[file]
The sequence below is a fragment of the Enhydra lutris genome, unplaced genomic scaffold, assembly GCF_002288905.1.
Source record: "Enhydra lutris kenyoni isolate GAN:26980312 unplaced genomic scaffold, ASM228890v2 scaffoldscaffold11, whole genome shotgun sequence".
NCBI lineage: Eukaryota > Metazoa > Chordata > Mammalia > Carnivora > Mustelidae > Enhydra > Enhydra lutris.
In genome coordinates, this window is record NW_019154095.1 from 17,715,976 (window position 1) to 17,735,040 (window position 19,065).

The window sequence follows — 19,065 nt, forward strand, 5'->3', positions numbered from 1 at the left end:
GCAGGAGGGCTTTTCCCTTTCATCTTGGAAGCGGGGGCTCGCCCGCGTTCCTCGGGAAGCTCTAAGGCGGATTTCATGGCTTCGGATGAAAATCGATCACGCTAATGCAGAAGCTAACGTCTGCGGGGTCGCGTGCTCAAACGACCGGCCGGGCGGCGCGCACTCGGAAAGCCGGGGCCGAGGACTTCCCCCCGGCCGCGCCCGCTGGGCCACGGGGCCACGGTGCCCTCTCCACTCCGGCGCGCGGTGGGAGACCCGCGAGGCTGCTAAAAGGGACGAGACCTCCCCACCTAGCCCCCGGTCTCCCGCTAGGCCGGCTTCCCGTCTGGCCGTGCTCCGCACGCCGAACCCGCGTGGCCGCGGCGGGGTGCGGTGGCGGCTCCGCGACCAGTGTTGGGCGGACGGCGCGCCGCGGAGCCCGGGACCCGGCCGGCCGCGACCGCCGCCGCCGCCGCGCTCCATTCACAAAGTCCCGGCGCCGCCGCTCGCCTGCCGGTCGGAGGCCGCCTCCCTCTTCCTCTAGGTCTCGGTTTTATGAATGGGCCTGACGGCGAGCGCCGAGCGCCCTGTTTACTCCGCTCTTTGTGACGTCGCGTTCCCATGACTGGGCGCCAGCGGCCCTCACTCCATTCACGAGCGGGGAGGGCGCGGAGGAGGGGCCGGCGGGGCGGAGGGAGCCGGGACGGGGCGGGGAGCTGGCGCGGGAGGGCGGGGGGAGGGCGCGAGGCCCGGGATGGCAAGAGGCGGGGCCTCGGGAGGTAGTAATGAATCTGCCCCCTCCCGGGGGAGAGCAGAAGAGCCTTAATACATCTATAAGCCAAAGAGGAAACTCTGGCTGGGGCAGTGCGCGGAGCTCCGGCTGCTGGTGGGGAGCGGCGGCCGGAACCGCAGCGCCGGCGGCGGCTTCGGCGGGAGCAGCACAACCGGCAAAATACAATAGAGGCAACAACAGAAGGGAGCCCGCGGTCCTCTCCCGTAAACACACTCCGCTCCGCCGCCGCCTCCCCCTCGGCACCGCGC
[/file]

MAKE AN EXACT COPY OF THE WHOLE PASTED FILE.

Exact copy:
The sequence below is a fragment of the Enhydra lutris genome, unplaced genomic scaffold, assembly GCF_002288905.1.
Source record: "Enhydra lutris kenyoni isolate GAN:26980312 unplaced genomic scaffold, ASM228890v2 scaffoldscaffold11, whole genome shotgun sequence".
NCBI lineage: Eukaryota > Metazoa > Chordata > Mammalia > Carnivora > Mustelidae > Enhydra > Enhydra lutris.
In genome coordinates, this window is record NW_019154095.1 from 17,715,976 (window position 1) to 17,735,040 (window position 19,065).

The window sequence follows — 19,065 nt, forward strand, 5'->3', positions numbered from 1 at the left end:
GCAGGAGGGCTTTTCCCTTTCATCTTGGAAGCGGGGGCTCGCCCGCGTTCCTCGGGAAGCTCTAAGGCGGATTTCATGGCTTCGGATGAAAATCGATCACGCTAATGCAGAAGCTAACGTCTGCGGGGTCGCGTGCTCAAACGACCGGCCGGGCGGCGCGCACTCGGAAAGCCGGGGCCGAGGACTTCCCCCCGGCCGCGCCCGCTGGGCCACGGGGCCACGGTGCCCTCTCCACTCCGGCGCGCGGTGGGAGACCCGCGAGGCTGCTAAAAGGGACGAGACCTCCCCACCTAGCCCCCGGTCTCCCGCTAGGCCGGCTTCCCGTCTGGCCGTGCTCCGCACGCCGAACCCGCGTGGCCGCGGCGGGGTGCGGTGGCGGCTCCGCGACCAGTGTTGGGCGGACGGCGCGCCGCGGAGCCCGGGACCCGGCCGGCCGCGACCGCCGCCGCCGCCGCGCTCCATTCACAAAGTCCCGGCGCCGCCGCTCGCCTGCCGGTCGGAGGCCGCCTCCCTCTTCCTCTAGGTCTCGGTTTTATGAATGGGCCTGACGGCGAGCGCCGAGCGCCCTGTTTACTCCGCTCTTTGTGACGTCGCGTTCCCATGACTGGGCGCCAGCGGCCCTCACTCCATTCACGAGCGGGGAGGGCGCGGAGGAGGGGCCGGCGGGGCGGAGGGAGCCGGGACGGGGCGGGGAGCTGGCGCGGGAGGGCGGGGGGAGGGCGCGAGGCCCGGGATGGCAAGAGGCGGGGCCTCGGGAGGTAGTAATGAATCTGCCCCCTCCCGGGGGAGAGCAGAAGAGCCTTAATACATCTATAAGCCAAAGAGGAAACTCTGGCTGGGGCAGTGCGCGGAGCTCCGGCTGCTGGTGGGGAGCGGCGGCCGGAACCGCAGCGCCGGCGGCGGCTTCGGCGGGAGCAGCACAACCGGCAAAATACAATAGAGGCAACAACAGAAGGGAGCCCGCGGTCCTCTCCCGTAAACACACTCCGCTCCGCCGCCGCCTCCCCCTCGGCACCGCGC